“Murray Latta has been a licensed manufacturer and distributor of Kimwood products in Canada for more than 30 years,” said Dan Reader, President of Murray Latta. “Our long working relationship with Kimwood, familiarity with Kimwood’s products, reputation and brand, as well as our respect for the employees of Kimwood, made this an easy decision. Our goal is to keep operations in Oregon and invest in reinvigorating the Kimwood brand and products.”
Kris Woodard, President of Kimwood Corporation added: “Kimwood has been in business in Cottage Grove for more than 70 years. As a family owned business in a smaller community it was important that we choose wisely who might acquire the Kimwood operations; a buyer who would respect the community, Kimwood’s long history and, foremost, Kimwood employees.
“The combination of the Kimwood operations with Murray Latta simply gives the operations a broader international reach and opportunities for the Kimwood employees,” said Woodard. “This transaction ensures the continued presence of Kimwood manufacturing operations in Cottage Grove for many years to come.”
The new company will be operating under the name Kimwood Machinery Inc. All Kimwood employees will be retained, including Woodard, who will continue to manage the new company’s operations.
The Alberta Forest Products Association (AFPA) has launched its #Foresters social media campaign. It will focus on telling the stories of the women and men who work to manage Alberta’s 38 million hectares of forested lands.
“Foresters are unique professionals,” says AFPA President and CEO Paul Whittaker. “They have a solid academic background combined with an intimate connection with the land they work to manage. Foresters also bring an incredible passion for our landbase and environment to their job. It is a real pleasure to tell their stories.”
Six video profiles of Alberta forestry professionals will be at the core of the campaign. A new video will be released at 9:30 a.m. on Tuesdays for the campaign's duration. Videos and other content can be found on the AFPA’s Twitter and Facebook pages, as well as the association's website.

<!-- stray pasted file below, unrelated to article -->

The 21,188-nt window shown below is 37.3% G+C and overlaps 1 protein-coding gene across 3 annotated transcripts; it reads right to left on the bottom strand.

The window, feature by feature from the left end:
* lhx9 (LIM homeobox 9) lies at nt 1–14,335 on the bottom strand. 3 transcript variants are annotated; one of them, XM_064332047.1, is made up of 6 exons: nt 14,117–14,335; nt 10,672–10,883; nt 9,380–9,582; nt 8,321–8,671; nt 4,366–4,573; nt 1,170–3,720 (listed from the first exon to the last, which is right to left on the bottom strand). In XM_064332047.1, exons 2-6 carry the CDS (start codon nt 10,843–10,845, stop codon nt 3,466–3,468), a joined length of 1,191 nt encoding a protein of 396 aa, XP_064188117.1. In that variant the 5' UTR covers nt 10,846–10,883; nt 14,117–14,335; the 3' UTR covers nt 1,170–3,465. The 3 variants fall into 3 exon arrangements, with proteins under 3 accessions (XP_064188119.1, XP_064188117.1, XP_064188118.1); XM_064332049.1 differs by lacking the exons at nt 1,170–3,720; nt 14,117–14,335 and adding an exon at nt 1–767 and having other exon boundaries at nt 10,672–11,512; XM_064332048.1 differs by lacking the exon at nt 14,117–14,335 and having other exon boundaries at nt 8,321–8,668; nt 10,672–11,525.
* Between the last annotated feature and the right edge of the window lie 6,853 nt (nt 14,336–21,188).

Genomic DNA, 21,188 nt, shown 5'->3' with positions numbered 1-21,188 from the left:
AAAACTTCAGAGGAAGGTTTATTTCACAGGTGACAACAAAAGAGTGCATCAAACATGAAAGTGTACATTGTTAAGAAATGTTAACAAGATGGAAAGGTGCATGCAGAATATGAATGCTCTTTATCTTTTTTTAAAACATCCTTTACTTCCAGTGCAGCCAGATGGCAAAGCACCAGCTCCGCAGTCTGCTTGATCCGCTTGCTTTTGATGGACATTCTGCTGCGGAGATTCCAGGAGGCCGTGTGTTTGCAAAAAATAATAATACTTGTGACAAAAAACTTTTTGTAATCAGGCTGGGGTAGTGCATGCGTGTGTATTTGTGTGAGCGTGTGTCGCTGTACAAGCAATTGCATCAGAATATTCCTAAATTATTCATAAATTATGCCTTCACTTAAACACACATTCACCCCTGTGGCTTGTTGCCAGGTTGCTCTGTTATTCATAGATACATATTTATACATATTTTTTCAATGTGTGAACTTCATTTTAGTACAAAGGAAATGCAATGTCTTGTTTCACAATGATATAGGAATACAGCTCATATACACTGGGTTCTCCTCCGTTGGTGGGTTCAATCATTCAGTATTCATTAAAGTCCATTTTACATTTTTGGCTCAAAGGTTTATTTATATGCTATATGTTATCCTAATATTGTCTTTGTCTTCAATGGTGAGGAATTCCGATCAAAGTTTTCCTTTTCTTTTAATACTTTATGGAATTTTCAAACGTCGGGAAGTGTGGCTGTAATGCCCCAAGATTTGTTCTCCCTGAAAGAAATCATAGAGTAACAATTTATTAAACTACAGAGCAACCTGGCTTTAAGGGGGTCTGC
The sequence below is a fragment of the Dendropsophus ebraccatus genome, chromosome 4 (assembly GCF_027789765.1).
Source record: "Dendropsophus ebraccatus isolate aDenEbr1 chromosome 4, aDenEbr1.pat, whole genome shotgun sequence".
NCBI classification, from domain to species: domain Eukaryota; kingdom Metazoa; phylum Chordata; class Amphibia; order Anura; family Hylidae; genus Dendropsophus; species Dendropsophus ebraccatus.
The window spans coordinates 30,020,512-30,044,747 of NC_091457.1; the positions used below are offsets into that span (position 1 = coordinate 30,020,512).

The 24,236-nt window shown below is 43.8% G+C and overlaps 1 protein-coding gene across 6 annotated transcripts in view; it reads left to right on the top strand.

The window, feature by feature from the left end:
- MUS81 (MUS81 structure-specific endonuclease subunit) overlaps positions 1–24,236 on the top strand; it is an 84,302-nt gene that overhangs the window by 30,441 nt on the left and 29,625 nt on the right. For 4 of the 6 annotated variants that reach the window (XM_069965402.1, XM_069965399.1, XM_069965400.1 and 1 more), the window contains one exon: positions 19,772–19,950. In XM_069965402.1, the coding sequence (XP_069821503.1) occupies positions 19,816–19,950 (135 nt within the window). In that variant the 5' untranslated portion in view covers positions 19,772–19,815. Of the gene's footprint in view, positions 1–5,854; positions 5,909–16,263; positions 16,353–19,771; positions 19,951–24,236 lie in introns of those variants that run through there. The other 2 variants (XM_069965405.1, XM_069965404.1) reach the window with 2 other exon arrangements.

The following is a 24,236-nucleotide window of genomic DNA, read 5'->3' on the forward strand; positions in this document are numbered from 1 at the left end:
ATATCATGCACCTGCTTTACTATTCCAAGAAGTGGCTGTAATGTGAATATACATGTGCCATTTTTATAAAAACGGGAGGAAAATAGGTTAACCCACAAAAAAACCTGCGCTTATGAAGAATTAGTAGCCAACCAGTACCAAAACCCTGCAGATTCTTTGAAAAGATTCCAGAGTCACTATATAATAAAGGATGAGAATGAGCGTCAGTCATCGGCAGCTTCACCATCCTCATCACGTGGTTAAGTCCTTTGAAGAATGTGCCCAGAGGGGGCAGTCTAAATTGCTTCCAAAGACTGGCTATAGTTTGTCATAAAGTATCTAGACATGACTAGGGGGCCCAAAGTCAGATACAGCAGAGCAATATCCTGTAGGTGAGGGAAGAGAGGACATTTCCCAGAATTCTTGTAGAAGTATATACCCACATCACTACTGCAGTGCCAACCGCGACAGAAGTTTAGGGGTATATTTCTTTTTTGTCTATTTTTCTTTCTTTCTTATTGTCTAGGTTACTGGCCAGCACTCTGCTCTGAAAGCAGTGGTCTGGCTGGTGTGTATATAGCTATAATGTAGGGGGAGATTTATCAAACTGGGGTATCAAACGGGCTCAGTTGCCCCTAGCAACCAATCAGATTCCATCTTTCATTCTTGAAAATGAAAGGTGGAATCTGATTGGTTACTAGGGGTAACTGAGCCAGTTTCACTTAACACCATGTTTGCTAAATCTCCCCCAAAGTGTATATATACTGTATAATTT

Alberta has more than 1,500 forestry professionals, including Registered Professional Foresters and Registered Professional Forest Technologists
Peerless Saw Co. of Groveport, Ohio is now being represented by longtime head saw filer, Jimbo Davis of Longview, Washington.
Following the untimely death of Paul Duclos, the company says it believes Davis will fit perfectly with their strategy to aggressively grow their share in sawmills throughout the Pacific Northwest and Western Canada.
Davis is well known and respected throughout the territory from his previous 36 years as a saw filer and his record as a former president and officer of the Western Sawfilers Educational Association, says the company. Davis prides himself as a third generation sawfiler, who will offer his problem solving skills to filing rooms throughout the territory.
Recent consolidation in the cutting tool industry has increased the demand for alternative, independent suppliers like Peerless Saw. Mill managers and saw filers throughout North America are searching for viable alternatives to supply high quality, competitively priced round saws in faster delivery times. Peerless Saw is positioned well to provide the sawmill industry with this option, says the company. And adding Davis’ expertise to the Peerless sales team makes a powerful offering to cutting tool customers.
Peerless Saw became an Employee Stock Ownership Plan (ESOP) company in 2016 and has steadily been gaining market share in round saws throughout the U.S. In business for 87 years, the company has grown to 60 employees, encouraged by the opportunities offered with employee ownership.
Peerless Saw is one of the few round saw manufacturers that employs its own in-house heat treatment of American-made Nickel Alloy saw steel. The hardening furnace uses an exclusive quench press technology employing hydraulic pressure and water cooled platens to simultaneously flatten and harden the steel. Add a robotic, Gerling auto-tensioning system plus a hydraulic leveling process and customers can understand why the Peerless Saw factory produces among the flattest round saws available.